I used a SRAM RED eTAP road groupset with rim-brakes for about eight months and about 4600km. Here are my thoughts.

SRAM RED eTap in open boxes
Premium-feeling packaging. Makes me feel like a premium person 😉

Setup

Setting up a new groupset isn’t something I have much familiarity with. I’ve changed components and tweaked my bikes for the last few years, but I’m no expert. I should also point out that because I didn’t want to pay three figures for a SRAM cassette I have a fairly ordinary Shimano one. I also have a Stronglight chainset because I prefer the robust and affordable square taper bottom bracket.

Despite that, setting up the eTAP was easy. Probably easier than a mechanical groupset. Apart from the brakes, there are no cables to route. There were online videos which helped, but apart from a couple of dropped chains until I adjusted the position of the front derailleur, everything just worked.

What’s it like to use?

Ergonomically the eTAP shifters are wonderful to use. They are easy, comfortable and quick enough to change for my purposes. They have a positive little click and once you’re used to them, require little thought or effort, even when changing multiple gears at once. This is really nice when you’re tired or have cold hands. I’ve never had a problem changing gear with mechanical shifters, but these are noticeably easier. An added bonus is that it’s easier to shift while braking, assuming you turn the pedals slowly as well.

Blips

I also bought a set of “blips” which are additional shifting buttons which can be positioned under bar tape or on aero bars and plugged into the main shifters via short wires. These are found more temperamental and found after a few rides one of them would stop working and I’d have to undo the bar tape, jiggle them around and redo them. A had a few weeks of doing this before they finally decided to work consistently. I’m not sure what the problem was. Maybe winding the bar tape slightly pulled the plug out or pre-pushed the button or maybe one wire had a partial break in it which only caused a problem at certain angles. Once working it was a small bonus to be able to shift from the bar tops without the slight extra effort of shifting position each time.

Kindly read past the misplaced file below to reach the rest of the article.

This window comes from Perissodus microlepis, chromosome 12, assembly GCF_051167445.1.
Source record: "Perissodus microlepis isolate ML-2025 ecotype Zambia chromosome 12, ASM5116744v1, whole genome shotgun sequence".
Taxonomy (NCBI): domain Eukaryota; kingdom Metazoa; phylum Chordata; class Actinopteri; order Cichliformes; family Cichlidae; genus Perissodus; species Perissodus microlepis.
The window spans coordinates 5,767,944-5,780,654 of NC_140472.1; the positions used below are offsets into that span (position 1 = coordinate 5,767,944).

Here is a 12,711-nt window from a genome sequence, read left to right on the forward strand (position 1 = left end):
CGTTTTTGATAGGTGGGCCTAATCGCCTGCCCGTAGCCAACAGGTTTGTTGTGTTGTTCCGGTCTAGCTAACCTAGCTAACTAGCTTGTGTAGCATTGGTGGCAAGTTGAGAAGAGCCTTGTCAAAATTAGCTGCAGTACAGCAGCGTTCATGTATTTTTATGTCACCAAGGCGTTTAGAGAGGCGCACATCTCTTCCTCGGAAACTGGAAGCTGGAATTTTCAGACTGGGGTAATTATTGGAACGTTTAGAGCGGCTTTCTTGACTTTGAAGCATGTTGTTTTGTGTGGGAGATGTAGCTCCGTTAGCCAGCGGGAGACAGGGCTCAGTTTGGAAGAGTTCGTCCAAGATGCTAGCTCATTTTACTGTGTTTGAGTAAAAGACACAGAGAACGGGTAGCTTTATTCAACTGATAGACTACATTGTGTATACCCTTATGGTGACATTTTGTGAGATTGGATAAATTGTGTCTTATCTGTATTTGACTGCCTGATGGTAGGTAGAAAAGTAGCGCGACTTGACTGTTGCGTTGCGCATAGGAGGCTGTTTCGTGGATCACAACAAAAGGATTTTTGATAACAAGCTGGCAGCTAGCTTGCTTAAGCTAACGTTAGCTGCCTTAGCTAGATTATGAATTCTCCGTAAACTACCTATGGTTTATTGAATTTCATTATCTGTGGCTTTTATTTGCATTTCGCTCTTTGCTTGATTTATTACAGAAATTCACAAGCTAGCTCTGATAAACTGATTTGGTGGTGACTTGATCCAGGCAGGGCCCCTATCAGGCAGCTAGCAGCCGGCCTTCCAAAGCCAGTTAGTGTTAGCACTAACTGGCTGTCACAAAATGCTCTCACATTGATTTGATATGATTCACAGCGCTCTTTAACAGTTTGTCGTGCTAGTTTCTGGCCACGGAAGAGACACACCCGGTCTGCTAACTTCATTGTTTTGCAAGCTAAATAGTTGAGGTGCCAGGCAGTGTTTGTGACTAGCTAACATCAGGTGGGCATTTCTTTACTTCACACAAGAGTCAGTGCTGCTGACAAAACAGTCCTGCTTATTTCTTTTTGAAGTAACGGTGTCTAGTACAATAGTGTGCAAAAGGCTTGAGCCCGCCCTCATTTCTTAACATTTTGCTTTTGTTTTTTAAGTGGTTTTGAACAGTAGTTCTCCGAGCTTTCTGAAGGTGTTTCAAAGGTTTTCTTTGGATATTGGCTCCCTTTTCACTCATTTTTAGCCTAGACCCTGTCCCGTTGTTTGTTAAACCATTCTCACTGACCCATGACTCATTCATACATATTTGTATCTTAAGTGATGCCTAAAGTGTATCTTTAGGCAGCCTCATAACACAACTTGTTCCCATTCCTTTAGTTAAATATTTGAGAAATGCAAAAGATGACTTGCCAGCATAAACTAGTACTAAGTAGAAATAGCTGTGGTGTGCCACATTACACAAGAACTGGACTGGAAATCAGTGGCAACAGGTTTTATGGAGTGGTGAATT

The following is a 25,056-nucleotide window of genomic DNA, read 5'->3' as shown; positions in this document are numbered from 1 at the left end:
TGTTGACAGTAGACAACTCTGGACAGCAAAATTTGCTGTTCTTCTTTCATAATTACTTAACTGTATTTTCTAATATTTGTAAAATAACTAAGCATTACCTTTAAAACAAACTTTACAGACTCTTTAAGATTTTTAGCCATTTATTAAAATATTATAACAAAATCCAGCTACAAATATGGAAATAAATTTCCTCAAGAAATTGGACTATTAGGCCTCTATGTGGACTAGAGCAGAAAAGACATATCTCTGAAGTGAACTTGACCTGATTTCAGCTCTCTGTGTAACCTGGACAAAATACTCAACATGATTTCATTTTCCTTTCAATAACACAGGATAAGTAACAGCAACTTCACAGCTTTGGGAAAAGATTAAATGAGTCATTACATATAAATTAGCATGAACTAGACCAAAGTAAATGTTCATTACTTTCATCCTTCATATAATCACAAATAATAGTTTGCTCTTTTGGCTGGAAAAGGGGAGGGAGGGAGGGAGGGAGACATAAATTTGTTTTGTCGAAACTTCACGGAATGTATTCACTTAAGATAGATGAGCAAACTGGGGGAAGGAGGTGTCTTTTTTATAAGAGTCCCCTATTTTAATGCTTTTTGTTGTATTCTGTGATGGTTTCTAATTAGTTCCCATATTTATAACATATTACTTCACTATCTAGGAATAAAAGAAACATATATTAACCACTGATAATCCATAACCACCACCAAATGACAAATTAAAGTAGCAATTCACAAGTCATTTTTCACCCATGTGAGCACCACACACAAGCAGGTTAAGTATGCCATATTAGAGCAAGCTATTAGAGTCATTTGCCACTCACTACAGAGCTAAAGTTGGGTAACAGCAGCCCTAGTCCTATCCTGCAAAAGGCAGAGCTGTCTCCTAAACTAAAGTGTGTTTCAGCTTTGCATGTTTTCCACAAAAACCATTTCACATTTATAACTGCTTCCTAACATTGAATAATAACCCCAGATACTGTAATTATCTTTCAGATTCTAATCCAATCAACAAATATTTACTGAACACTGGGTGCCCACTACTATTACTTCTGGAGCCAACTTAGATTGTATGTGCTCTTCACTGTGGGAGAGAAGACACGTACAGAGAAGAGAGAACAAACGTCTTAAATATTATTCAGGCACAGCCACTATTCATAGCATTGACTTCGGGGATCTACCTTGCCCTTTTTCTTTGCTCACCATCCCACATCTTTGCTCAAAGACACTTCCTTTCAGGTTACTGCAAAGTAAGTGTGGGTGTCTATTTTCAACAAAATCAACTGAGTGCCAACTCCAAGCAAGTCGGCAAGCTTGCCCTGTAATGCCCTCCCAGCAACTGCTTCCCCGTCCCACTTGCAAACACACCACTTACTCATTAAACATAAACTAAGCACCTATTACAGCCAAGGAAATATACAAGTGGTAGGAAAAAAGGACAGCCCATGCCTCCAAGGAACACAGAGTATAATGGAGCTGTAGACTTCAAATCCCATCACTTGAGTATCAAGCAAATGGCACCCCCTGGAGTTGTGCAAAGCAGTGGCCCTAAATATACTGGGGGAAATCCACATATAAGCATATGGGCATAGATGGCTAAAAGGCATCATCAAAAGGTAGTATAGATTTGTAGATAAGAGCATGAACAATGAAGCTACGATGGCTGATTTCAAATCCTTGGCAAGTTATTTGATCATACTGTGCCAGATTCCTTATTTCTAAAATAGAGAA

Blips come in various lengths. I think these are 60mm. They are squashy buttons rather than clicky.

Adjustment

I’m not going to pretend that electronic shifting means all shifts are perfect and smooth and there’s no noise or chain skip. It isn’t magic. It still requires adjustment and in my experience went out of adjustment as easily as any derailleur. The equivalent of a barrel adjuster is an extra little button inside the shift lever. If you hold that down when shifting then, instead of a full shift, it does a tiny adjustment shift which is not reset the next time you do a normal shift. Thus you can make tweaks to keep the derailleur lined up with the cassette. This works really well when the bike is on a maintenance stand, but I found the little buttons really awkward to reach when riding.

Batteries

Front and rear derailleurs each come with an identical battery. You can swap them between the two if you want. They also have plastic blanking plates to keep the battery sockets clean in transport. In theory the batteries will last for 1000km. I never went more than 800km without charging, but they seemed fine for that. They can be charged with a small USB charger in under an hour, so you could feasibly do this on the road or from a hub dynamo.